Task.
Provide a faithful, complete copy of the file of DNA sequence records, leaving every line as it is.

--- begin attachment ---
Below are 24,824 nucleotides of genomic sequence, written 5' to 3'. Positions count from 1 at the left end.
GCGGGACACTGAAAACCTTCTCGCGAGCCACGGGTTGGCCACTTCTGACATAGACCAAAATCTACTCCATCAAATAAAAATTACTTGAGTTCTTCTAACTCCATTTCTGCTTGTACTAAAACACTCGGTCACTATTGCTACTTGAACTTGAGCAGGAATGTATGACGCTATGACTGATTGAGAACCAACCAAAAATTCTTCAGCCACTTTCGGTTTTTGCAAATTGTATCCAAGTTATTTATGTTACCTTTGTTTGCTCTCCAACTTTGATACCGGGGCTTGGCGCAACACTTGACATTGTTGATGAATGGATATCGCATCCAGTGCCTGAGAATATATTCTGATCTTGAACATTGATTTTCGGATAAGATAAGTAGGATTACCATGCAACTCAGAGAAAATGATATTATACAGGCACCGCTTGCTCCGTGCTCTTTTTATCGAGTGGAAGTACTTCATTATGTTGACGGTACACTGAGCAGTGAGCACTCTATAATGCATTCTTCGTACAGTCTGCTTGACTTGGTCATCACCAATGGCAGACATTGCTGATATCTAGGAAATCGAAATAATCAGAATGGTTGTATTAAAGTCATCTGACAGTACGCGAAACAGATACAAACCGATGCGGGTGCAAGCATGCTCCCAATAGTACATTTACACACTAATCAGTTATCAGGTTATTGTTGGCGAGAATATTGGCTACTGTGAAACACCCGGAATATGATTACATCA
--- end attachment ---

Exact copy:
Below are 24,824 nucleotides of genomic sequence, written 5' to 3'. Positions count from 1 at the left end.
GCGGGACACTGAAAACCTTCTCGCGAGCCACGGGTTGGCCACTTCTGACATAGACCAAAATCTACTCCATCAAATAAAAATTACTTGAGTTCTTCTAACTCCATTTCTGCTTGTACTAAAACACTCGGTCACTATTGCTACTTGAACTTGAGCAGGAATGTATGACGCTATGACTGATTGAGAACCAACCAAAAATTCTTCAGCCACTTTCGGTTTTTGCAAATTGTATCCAAGTTATTTATGTTACCTTTGTTTGCTCTCCAACTTTGATACCGGGGCTTGGCGCAACACTTGACATTGTTGATGAATGGATATCGCATCCAGTGCCTGAGAATATATTCTGATCTTGAACATTGATTTTCGGATAAGATAAGTAGGATTACCATGCAACTCAGAGAAAATGATATTATACAGGCACCGCTTGCTCCGTGCTCTTTTTATCGAGTGGAAGTACTTCATTATGTTGACGGTACACTGAGCAGTGAGCACTCTATAATGCATTCTTCGTACAGTCTGCTTGACTTGGTCATCACCAATGGCAGACATTGCTGATATCTAGGAAATCGAAATAATCAGAATGGTTGTATTAAAGTCATCTGACAGTACGCGAAACAGATACAAACCGATGCGGGTGCAAGCATGCTCCCAATAGTACATTTACACACTAATCAGTTATCAGGTTATTGTTGGCGAGAATATTGGCTACTGTGAAACACCCGGAATATGATTACATCA